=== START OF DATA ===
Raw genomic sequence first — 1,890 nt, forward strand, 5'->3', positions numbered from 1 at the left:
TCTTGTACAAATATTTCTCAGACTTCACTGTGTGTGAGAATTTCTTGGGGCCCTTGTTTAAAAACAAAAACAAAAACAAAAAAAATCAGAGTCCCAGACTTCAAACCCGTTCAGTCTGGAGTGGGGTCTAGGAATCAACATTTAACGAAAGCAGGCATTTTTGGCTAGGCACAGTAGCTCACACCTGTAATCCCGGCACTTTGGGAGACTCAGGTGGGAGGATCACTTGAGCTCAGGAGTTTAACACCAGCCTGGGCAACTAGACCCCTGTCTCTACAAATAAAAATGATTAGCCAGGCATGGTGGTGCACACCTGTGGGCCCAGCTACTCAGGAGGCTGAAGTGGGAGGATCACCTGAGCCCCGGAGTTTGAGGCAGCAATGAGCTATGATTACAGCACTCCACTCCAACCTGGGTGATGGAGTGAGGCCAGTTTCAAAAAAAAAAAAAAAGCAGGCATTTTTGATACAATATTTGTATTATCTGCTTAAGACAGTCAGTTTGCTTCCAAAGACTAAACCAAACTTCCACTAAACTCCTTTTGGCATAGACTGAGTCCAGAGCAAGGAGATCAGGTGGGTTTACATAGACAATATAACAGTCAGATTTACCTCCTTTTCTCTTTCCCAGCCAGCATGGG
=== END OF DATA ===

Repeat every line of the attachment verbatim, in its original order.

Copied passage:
Raw genomic sequence first — 1,890 nt, forward strand, 5'->3', positions numbered from 1 at the left:
TCTTGTACAAATATTTCTCAGACTTCACTGTGTGTGAGAATTTCTTGGGGCCCTTGTTTAAAAACAAAAACAAAAACAAAAAAAATCAGAGTCCCAGACTTCAAACCCGTTCAGTCTGGAGTGGGGTCTAGGAATCAACATTTAACGAAAGCAGGCATTTTTGGCTAGGCACAGTAGCTCACACCTGTAATCCCGGCACTTTGGGAGACTCAGGTGGGAGGATCACTTGAGCTCAGGAGTTTAACACCAGCCTGGGCAACTAGACCCCTGTCTCTACAAATAAAAATGATTAGCCAGGCATGGTGGTGCACACCTGTGGGCCCAGCTACTCAGGAGGCTGAAGTGGGAGGATCACCTGAGCCCCGGAGTTTGAGGCAGCAATGAGCTATGATTACAGCACTCCACTCCAACCTGGGTGATGGAGTGAGGCCAGTTTCAAAAAAAAAAAAAAAGCAGGCATTTTTGATACAATATTTGTATTATCTGCTTAAGACAGTCAGTTTGCTTCCAAAGACTAAACCAAACTTCCACTAAACTCCTTTTGGCATAGACTGAGTCCAGAGCAAGGAGATCAGGTGGGTTTACATAGACAATATAACAGTCAGATTTACCTCCTTTTCTCTTTCCCAGCCAGCATGGG